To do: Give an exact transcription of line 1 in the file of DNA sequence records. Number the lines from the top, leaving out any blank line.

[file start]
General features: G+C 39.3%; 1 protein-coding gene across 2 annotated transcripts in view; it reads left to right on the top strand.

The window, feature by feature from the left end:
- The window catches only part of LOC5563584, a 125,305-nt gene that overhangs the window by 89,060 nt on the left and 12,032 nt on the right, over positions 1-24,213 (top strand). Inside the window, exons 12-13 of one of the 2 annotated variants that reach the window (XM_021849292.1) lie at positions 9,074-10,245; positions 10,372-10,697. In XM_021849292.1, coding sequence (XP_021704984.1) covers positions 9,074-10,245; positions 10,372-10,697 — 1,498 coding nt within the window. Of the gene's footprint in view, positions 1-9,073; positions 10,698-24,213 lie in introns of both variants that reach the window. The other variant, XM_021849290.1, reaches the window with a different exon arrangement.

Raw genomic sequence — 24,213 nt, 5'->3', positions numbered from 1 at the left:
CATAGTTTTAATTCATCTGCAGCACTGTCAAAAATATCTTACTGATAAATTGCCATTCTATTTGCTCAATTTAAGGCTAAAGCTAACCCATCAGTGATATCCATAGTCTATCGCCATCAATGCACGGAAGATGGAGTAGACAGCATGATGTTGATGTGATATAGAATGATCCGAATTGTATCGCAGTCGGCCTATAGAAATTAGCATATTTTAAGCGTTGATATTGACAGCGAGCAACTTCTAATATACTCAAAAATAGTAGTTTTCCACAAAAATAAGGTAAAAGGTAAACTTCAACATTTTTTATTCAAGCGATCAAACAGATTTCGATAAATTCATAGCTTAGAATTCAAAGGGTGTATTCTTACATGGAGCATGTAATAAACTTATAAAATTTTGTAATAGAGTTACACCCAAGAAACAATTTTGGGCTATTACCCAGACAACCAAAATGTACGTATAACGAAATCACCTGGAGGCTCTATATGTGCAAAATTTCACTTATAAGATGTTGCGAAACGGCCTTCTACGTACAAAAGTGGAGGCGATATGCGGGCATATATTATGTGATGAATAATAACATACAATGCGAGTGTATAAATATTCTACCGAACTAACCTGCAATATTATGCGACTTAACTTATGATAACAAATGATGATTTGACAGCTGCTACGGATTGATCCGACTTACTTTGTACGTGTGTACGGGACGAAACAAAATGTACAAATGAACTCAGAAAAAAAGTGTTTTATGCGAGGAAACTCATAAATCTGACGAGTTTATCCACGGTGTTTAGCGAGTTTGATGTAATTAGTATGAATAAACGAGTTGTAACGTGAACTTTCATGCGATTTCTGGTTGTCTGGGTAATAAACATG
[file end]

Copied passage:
General features: G+C 39.3%; 1 protein-coding gene across 2 annotated transcripts in view; it reads left to right on the top strand.